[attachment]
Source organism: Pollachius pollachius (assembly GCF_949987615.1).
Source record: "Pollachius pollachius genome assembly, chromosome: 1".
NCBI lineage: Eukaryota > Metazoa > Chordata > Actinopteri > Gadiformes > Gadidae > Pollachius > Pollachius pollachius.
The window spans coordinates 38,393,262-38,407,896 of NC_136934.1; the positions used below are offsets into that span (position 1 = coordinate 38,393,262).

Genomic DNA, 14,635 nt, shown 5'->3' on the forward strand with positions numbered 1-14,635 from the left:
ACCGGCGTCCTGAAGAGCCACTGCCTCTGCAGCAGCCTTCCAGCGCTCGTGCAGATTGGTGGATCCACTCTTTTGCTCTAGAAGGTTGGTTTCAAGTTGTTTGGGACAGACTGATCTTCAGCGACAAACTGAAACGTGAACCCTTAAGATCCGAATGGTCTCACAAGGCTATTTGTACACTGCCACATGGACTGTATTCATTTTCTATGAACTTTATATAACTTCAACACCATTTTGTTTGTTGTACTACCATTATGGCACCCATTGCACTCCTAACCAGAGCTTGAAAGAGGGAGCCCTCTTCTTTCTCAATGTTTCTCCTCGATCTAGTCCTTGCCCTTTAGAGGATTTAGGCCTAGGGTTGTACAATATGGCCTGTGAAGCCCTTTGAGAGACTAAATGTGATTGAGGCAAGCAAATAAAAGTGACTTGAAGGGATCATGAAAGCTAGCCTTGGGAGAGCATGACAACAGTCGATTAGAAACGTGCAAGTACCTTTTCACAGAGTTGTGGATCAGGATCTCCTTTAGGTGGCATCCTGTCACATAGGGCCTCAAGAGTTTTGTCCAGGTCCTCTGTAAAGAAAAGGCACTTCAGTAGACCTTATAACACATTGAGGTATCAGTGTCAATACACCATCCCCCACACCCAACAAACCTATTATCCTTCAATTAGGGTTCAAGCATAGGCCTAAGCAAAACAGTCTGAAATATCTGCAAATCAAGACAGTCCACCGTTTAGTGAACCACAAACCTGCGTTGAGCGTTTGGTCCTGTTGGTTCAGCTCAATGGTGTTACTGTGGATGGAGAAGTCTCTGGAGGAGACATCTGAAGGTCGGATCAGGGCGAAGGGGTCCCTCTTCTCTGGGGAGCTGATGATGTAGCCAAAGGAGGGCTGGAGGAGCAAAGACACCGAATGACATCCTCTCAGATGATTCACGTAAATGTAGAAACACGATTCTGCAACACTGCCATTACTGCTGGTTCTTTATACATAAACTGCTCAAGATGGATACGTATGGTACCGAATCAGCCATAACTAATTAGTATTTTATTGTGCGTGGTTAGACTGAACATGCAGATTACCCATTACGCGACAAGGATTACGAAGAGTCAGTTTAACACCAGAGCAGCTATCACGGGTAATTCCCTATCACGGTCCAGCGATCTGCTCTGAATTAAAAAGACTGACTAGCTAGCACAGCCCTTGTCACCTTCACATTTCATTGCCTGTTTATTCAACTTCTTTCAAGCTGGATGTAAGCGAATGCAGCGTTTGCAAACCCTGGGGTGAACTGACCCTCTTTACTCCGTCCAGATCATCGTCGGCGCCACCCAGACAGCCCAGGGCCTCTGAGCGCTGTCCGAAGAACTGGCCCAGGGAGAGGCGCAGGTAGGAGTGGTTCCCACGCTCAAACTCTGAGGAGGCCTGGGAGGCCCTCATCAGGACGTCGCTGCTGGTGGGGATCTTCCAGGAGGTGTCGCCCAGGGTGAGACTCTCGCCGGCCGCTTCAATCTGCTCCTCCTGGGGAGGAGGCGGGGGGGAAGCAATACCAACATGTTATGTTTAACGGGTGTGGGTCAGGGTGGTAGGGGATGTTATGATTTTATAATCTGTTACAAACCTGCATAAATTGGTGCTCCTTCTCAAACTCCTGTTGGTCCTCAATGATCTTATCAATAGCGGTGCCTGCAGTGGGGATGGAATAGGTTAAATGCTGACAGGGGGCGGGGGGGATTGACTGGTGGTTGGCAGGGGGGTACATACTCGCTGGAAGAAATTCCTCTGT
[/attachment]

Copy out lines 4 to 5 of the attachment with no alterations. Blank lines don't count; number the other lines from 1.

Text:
The window spans coordinates 38,393,262-38,407,896 of NC_136934.1; the positions used below are offsets into that span (position 1 = coordinate 38,393,262).

Genomic DNA, 14,635 nt, shown 5'->3' on the forward strand with positions numbered 1-14,635 from the left: